Failure to pay mortgage does not relieve mortgage companies of responsibilities under FCRA

Mohamed v. Select Portfolio Servicing, Inc., et al, 215 F.Supp.3d 85 (Dist. D.C.)

 

The mortgage was transferred among various servicers and various holders over the course of its life. The consumer/mortgagor, Mr. Mohamed, requested confirmation from his various servicers that they were entitled to payment on the note. Mr. Mohamed eventually stopped paying on the note (in fact, he didn’t make a payment for over five years), stating that his current servicer, EMC, had failed to establish that they were the holder of the Note.

 

Mr. Mohamed filed disputes with the credit reporting agencies (CRA’s) to dispute the delinquent reporting of the mortgage account. Chase, who was now the servicer, verified the account that was accurately reported as delinquent from April 2011 forward.

 

After the dispute was sent, Chase sent a letter to Mr. Mohamed that Select Portfolio Servicing, Inc (SPS) would be his new loan servicer. Mr. Mohamed again disputed the negative reporting of the note to the CRA’s, which forwarded the dispute to Chase and SPS.

 

Importantly, Chase and SPS both verified that the information they had reported about Mohammed’s delinquent mortgage payments was consistent with their prior reports, but neither Chase nor SPS otherwise investigated whether the account information they had reported was accurate.

 

The Court first stated that “The FCRA was enacted to ensure fair and accurate credit reporting, promote efficiency in the banking system, and protect consumer privacy.”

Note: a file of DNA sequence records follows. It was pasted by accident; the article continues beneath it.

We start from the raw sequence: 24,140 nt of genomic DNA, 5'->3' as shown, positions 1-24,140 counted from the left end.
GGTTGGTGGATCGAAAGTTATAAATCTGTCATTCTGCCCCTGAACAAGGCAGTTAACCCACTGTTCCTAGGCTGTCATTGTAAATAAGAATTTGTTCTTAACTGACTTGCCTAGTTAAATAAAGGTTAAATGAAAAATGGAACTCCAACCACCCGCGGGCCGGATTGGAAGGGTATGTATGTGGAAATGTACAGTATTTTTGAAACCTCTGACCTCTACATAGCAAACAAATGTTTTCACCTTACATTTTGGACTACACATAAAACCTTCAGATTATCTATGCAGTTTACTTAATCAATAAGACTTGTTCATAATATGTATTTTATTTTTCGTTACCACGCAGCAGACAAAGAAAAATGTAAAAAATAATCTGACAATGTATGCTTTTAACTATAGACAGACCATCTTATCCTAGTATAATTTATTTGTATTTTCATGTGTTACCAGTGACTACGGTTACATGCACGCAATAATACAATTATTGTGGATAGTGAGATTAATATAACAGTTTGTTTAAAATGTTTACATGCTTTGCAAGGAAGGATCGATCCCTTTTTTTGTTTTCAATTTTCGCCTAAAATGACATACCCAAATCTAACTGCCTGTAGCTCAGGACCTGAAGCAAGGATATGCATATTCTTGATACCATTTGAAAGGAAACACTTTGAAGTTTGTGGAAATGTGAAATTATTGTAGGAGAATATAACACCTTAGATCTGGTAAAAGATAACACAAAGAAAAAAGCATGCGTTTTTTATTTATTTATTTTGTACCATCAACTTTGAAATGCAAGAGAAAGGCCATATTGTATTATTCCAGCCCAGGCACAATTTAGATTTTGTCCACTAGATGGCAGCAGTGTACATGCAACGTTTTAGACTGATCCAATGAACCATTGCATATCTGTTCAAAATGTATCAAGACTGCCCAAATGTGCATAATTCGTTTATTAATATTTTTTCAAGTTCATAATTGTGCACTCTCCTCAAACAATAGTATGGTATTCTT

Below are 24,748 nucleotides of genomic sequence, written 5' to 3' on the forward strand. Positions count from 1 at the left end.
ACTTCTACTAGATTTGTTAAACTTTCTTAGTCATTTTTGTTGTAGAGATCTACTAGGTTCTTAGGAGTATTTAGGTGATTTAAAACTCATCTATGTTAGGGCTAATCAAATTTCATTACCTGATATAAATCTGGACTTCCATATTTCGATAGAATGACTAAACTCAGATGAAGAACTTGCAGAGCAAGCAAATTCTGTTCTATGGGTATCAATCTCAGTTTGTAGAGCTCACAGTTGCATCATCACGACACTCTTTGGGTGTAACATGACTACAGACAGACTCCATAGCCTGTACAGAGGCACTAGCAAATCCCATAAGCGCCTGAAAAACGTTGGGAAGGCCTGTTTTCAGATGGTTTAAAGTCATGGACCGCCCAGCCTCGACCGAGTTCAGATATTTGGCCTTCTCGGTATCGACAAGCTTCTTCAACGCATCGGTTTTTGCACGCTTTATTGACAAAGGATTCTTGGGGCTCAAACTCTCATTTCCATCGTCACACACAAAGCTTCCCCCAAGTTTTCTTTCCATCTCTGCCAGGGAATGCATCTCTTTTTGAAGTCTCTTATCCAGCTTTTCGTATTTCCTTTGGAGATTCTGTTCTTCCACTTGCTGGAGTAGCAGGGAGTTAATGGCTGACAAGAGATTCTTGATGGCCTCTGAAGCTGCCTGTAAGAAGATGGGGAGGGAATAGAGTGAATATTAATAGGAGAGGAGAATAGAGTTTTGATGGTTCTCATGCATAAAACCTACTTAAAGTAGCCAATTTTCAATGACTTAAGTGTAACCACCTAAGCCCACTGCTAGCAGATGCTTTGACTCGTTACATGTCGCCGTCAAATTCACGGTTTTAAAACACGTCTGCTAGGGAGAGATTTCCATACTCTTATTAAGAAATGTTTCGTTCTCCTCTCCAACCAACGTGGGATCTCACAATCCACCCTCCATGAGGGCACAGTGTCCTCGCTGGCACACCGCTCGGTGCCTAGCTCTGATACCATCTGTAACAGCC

If the consumer notified the CRA that he/she disputes the accuracy of certain credit information, the CRA must inform the furnisher of the information about the dispute. After receiving the notice, the furnisher must conduct an investigation with respect to the disputed information, review all relevant information provided by the CRA, and report the results of the investigation. If any item of information disputed by a consumer is found to be inaccurate or incomplete or cannot be verified after any reinvestigation, the furnisher must either modify that item, delete that item, or permanently block the reporting of that item.

 

The FCRA provides a private right of action against those who willfully or negligently fail to comply with the FCRA’s requirements.

 

The Court, in construing the Amended Complaint “generously,” inferred that the Plaintiff alleges that SPS did not look into the merits of the Plaintiff’s claims. Istead, they simply verified that the information was being reported consistently with its prior reportings and made no effort to determine if its prior reporting was accurate or inaccurate.

 

The Court further noted that accuracy of the reporting does not excuse a furnisher’s duty under the FCRA to reasonably investigate the dispute.’

 

Finally, the Court ruled in favor of the Plaintiff, holding that a private plaintiff may not challenge a furnisher’s initial failure to report information as disputed. However, as required by Section 1681s-2(a)(3), they may challenge a furnisher’s failure to report it after receiving notice of a dispute in accordance with Section 1681s-2(b), if the absence of such notation would render the information materially misleading.

 

The Court dismissed a number of the Plaintiff’s other claims but allowed the FCRA claim to move forward.

 

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